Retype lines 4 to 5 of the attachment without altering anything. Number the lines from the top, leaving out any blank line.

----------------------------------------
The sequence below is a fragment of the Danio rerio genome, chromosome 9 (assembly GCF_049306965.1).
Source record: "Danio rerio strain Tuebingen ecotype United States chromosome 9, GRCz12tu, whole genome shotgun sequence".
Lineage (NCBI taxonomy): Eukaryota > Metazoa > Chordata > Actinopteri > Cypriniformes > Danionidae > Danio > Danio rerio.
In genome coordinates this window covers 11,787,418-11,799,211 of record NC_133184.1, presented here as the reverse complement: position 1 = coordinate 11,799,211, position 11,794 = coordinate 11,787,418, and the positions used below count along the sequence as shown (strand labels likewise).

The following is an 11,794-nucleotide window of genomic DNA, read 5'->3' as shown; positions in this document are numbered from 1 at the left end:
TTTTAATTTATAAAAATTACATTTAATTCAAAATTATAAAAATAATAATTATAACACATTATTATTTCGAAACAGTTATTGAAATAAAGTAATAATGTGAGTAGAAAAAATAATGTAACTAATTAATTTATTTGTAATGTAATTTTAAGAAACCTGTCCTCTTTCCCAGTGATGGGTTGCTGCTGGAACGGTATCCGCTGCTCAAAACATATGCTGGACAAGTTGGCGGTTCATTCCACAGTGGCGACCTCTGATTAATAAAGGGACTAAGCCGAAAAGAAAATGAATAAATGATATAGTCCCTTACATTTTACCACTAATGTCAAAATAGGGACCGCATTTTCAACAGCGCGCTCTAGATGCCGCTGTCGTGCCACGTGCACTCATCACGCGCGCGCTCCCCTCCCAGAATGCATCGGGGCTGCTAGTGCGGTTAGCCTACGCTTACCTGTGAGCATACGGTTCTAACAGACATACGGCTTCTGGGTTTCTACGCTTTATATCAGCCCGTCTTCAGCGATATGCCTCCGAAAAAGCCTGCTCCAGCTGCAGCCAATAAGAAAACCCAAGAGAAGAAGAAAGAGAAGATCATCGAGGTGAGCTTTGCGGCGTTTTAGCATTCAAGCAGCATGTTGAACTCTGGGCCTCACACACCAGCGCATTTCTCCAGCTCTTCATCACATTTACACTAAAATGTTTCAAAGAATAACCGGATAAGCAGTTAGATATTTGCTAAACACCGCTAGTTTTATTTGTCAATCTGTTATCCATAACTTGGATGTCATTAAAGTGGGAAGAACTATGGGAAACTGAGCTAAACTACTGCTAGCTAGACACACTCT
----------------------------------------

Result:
In genome coordinates this window covers 11,787,418-11,799,211 of record NC_133184.1, presented here as the reverse complement: position 1 = coordinate 11,799,211, position 11,794 = coordinate 11,787,418, and the positions used below count along the sequence as shown (strand labels likewise).

The following is an 11,794-nucleotide window of genomic DNA, read 5'->3' as shown; positions in this document are numbered from 1 at the left end: